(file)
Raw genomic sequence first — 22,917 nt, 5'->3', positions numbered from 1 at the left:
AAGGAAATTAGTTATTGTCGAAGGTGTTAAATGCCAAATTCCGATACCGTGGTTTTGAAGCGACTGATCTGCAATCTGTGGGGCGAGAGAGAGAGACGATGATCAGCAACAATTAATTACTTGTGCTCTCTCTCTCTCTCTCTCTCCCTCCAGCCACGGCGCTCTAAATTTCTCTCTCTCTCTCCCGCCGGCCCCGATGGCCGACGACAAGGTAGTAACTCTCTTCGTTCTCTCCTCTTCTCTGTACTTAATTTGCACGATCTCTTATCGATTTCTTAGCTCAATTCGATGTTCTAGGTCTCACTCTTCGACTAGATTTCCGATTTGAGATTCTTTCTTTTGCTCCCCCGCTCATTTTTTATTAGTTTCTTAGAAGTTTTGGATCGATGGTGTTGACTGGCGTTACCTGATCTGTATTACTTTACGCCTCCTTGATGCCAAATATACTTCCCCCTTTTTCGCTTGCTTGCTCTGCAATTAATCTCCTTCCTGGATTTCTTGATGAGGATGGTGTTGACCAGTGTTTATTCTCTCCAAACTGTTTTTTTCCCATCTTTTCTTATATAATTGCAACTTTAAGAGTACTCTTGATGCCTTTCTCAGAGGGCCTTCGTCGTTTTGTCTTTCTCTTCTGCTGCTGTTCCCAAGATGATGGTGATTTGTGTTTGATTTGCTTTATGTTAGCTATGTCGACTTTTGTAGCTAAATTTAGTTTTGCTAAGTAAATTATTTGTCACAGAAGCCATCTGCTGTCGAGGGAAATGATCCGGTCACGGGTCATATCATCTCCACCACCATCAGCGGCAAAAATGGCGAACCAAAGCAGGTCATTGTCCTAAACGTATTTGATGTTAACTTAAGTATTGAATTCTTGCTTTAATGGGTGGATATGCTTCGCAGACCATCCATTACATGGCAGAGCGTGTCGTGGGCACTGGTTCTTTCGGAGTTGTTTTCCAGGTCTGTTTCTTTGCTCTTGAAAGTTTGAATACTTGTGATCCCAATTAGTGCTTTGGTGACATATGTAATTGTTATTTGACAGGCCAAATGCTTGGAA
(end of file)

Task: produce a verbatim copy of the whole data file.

Raw genomic sequence first — 22,917 nt, 5'->3', positions numbered from 1 at the left:
AAGGAAATTAGTTATTGTCGAAGGTGTTAAATGCCAAATTCCGATACCGTGGTTTTGAAGCGACTGATCTGCAATCTGTGGGGCGAGAGAGAGAGACGATGATCAGCAACAATTAATTACTTGTGCTCTCTCTCTCTCTCTCTCTCCCTCCAGCCACGGCGCTCTAAATTTCTCTCTCTCTCTCCCGCCGGCCCCGATGGCCGACGACAAGGTAGTAACTCTCTTCGTTCTCTCCTCTTCTCTGTACTTAATTTGCACGATCTCTTATCGATTTCTTAGCTCAATTCGATGTTCTAGGTCTCACTCTTCGACTAGATTTCCGATTTGAGATTCTTTCTTTTGCTCCCCCGCTCATTTTTTATTAGTTTCTTAGAAGTTTTGGATCGATGGTGTTGACTGGCGTTACCTGATCTGTATTACTTTACGCCTCCTTGATGCCAAATATACTTCCCCCTTTTTCGCTTGCTTGCTCTGCAATTAATCTCCTTCCTGGATTTCTTGATGAGGATGGTGTTGACCAGTGTTTATTCTCTCCAAACTGTTTTTTTCCCATCTTTTCTTATATAATTGCAACTTTAAGAGTACTCTTGATGCCTTTCTCAGAGGGCCTTCGTCGTTTTGTCTTTCTCTTCTGCTGCTGTTCCCAAGATGATGGTGATTTGTGTTTGATTTGCTTTATGTTAGCTATGTCGACTTTTGTAGCTAAATTTAGTTTTGCTAAGTAAATTATTTGTCACAGAAGCCATCTGCTGTCGAGGGAAATGATCCGGTCACGGGTCATATCATCTCCACCACCATCAGCGGCAAAAATGGCGAACCAAAGCAGGTCATTGTCCTAAACGTATTTGATGTTAACTTAAGTATTGAATTCTTGCTTTAATGGGTGGATATGCTTCGCAGACCATCCATTACATGGCAGAGCGTGTCGTGGGCACTGGTTCTTTCGGAGTTGTTTTCCAGGTCTGTTTCTTTGCTCTTGAAAGTTTGAATACTTGTGATCCCAATTAGTGCTTTGGTGACATATGTAATTGTTATTTGACAGGCCAAATGCTTGGAA